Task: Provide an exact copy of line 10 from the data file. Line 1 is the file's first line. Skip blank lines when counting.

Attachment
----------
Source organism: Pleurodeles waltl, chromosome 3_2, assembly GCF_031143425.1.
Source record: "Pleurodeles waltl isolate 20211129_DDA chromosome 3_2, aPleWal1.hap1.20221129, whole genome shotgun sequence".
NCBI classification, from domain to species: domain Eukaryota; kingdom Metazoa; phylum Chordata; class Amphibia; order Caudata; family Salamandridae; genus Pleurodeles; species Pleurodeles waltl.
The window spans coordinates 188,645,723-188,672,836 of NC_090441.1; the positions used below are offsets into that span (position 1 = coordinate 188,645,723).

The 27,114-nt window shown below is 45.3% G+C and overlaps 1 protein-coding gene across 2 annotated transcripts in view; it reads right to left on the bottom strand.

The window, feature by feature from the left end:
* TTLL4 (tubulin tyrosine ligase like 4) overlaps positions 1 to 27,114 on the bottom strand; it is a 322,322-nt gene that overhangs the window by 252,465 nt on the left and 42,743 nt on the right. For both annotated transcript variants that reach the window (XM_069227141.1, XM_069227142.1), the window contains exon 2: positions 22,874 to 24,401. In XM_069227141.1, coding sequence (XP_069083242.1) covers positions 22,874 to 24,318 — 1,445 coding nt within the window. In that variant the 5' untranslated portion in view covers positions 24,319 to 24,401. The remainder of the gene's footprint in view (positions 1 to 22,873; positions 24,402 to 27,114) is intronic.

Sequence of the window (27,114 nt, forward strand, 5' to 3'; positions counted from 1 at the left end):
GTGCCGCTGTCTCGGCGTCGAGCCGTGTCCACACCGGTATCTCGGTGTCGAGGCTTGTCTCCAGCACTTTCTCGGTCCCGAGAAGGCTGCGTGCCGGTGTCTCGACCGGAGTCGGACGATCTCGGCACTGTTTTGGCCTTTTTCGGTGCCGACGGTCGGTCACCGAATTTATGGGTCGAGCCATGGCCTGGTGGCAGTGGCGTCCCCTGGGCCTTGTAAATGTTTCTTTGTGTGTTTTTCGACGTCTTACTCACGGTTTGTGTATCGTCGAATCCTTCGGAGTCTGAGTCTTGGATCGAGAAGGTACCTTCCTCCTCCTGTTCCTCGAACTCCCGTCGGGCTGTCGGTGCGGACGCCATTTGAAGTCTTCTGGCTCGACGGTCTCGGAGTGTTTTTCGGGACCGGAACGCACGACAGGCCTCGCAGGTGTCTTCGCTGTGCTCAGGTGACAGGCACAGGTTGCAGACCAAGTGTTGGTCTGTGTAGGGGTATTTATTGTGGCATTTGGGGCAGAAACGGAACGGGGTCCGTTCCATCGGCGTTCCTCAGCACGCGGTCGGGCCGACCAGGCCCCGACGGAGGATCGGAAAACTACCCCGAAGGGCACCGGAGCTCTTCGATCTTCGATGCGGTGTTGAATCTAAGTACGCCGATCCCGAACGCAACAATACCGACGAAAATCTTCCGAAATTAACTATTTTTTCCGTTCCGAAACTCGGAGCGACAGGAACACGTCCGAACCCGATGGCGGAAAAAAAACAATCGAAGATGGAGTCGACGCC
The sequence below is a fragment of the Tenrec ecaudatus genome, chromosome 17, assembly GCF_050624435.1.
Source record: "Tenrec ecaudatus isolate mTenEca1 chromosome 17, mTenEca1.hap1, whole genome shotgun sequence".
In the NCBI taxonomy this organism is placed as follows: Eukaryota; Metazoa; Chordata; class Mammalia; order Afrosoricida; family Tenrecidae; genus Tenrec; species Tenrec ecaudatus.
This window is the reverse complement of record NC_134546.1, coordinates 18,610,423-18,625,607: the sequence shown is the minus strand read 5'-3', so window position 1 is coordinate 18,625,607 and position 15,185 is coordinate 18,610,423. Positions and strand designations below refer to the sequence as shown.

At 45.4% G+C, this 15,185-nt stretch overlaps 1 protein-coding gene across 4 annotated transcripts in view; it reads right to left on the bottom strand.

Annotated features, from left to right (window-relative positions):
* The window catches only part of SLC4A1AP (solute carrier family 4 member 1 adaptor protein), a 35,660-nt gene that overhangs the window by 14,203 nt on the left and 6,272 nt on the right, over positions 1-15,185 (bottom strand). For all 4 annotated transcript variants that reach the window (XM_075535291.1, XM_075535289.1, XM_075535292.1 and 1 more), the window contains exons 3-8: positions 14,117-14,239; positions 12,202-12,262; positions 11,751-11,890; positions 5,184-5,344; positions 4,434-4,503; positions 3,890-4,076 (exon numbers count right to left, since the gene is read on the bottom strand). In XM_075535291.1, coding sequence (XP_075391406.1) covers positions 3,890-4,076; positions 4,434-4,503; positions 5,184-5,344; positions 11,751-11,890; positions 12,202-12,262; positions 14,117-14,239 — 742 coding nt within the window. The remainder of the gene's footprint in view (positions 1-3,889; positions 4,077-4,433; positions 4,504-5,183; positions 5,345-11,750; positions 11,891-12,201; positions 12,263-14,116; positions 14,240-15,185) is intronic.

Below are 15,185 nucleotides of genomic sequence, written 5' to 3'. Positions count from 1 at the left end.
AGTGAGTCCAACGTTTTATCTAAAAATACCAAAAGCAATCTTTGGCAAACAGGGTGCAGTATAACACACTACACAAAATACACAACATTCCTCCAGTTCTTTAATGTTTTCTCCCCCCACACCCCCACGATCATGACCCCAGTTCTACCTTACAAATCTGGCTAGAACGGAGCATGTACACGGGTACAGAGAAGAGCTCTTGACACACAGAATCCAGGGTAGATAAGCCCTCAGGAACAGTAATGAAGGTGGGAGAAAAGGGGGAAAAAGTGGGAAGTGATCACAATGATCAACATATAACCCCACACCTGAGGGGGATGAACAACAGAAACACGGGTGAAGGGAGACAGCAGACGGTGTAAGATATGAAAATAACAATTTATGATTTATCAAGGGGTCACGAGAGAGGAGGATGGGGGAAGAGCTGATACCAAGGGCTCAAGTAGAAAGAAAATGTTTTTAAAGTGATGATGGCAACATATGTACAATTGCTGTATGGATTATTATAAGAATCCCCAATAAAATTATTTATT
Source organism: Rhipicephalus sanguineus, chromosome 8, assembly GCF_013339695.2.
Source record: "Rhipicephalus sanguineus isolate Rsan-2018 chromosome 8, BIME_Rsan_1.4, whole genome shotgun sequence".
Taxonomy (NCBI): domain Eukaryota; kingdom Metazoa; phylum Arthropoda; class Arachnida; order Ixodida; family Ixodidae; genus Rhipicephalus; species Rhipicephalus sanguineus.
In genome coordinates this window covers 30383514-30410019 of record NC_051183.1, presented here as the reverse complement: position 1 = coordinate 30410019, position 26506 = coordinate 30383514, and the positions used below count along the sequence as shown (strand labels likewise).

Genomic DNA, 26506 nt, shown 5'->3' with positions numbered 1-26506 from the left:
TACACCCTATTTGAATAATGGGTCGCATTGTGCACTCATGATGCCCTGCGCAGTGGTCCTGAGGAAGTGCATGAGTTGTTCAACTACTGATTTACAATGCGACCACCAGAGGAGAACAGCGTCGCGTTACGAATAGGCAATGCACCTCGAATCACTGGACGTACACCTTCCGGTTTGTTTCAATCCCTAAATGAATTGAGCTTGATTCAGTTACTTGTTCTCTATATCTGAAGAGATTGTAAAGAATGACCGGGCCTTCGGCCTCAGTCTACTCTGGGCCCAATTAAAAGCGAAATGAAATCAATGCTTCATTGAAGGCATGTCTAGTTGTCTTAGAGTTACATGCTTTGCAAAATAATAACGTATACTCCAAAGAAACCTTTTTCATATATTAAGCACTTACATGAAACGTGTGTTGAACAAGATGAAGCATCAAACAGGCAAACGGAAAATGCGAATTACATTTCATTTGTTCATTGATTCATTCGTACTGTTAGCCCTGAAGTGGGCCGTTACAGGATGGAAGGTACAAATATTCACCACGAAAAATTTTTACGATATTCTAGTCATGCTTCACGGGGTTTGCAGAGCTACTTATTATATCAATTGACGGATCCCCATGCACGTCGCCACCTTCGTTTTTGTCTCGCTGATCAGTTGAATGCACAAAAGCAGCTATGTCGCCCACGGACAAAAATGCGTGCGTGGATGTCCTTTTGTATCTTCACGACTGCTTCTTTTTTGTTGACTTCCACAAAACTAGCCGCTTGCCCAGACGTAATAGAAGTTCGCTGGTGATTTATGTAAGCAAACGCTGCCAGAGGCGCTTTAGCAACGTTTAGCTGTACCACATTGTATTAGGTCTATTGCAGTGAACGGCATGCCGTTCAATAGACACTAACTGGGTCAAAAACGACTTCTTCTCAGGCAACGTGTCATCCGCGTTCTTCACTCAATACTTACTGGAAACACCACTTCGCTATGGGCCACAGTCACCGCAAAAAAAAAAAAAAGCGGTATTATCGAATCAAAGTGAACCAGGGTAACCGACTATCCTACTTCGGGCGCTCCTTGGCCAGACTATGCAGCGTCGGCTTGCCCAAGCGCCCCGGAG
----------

The sequence below is a fragment of the Tenrec ecaudatus genome, chromosome 17, assembly GCF_050624435.1.